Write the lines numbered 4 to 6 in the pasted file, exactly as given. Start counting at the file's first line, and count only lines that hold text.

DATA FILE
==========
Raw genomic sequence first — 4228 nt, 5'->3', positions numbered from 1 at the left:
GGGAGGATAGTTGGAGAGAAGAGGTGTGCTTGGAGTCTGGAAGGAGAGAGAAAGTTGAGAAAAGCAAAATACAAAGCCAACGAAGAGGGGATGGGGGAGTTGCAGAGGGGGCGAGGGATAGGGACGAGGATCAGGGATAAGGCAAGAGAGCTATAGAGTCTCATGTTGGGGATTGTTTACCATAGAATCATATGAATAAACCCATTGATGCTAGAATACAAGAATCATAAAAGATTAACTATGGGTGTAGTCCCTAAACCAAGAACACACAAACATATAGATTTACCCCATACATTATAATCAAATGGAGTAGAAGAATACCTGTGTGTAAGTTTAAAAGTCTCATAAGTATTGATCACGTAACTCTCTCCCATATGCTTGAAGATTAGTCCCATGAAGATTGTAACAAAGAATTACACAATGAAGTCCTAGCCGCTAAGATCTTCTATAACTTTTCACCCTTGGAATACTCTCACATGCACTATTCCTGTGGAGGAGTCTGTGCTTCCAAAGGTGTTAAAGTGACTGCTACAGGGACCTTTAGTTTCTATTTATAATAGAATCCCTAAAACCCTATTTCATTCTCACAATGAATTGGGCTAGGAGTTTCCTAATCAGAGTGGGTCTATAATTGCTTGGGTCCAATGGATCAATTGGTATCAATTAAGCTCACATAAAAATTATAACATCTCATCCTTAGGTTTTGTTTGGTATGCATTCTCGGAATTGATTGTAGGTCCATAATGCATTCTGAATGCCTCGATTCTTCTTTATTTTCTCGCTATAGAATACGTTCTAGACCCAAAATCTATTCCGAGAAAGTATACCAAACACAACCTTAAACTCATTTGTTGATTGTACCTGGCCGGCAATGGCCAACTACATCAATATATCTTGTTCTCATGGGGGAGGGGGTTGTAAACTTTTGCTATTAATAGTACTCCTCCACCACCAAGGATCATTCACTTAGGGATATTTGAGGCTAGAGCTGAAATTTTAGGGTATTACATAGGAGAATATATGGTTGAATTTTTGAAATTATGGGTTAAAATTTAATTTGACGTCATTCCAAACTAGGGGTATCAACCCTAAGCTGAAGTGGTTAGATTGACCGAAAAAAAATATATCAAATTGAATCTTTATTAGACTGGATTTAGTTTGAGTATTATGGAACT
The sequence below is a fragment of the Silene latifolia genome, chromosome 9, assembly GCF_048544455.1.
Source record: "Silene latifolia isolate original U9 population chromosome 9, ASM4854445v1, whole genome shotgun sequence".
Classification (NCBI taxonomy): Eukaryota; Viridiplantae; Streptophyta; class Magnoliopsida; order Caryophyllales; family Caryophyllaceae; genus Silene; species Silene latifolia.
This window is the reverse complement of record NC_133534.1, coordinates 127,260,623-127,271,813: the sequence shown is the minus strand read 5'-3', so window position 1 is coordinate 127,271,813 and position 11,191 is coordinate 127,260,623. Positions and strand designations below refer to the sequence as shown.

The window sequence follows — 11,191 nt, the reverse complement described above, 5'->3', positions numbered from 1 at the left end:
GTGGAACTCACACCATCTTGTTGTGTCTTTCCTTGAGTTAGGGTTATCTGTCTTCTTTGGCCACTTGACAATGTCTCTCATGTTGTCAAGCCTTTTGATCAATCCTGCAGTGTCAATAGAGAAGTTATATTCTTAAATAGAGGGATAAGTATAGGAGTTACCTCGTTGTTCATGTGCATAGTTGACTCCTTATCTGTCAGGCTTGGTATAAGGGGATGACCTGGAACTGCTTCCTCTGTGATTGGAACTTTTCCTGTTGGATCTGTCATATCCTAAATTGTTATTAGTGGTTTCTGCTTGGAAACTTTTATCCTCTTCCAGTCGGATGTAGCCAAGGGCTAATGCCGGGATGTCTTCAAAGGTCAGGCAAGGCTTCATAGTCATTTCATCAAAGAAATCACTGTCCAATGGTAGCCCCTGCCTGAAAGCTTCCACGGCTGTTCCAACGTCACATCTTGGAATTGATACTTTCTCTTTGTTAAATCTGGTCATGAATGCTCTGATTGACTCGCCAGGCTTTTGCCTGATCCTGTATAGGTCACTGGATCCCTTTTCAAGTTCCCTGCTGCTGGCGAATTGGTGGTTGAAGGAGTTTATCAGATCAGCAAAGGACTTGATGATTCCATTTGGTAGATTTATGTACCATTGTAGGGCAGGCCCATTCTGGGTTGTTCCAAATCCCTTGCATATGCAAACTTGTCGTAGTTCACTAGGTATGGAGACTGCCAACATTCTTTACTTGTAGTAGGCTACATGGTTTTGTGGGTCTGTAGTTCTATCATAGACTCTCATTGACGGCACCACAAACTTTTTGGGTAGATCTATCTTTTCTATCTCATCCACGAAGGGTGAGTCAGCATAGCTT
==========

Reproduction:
Source record: "Silene latifolia isolate original U9 population chromosome 9, ASM4854445v1, whole genome shotgun sequence".
Classification (NCBI taxonomy): Eukaryota; Viridiplantae; Streptophyta; class Magnoliopsida; order Caryophyllales; family Caryophyllaceae; genus Silene; species Silene latifolia.
This window is the reverse complement of record NC_133534.1, coordinates 127,260,623-127,271,813: the sequence shown is the minus strand read 5'-3', so window position 1 is coordinate 127,271,813 and position 11,191 is coordinate 127,260,623. Positions and strand designations below refer to the sequence as shown.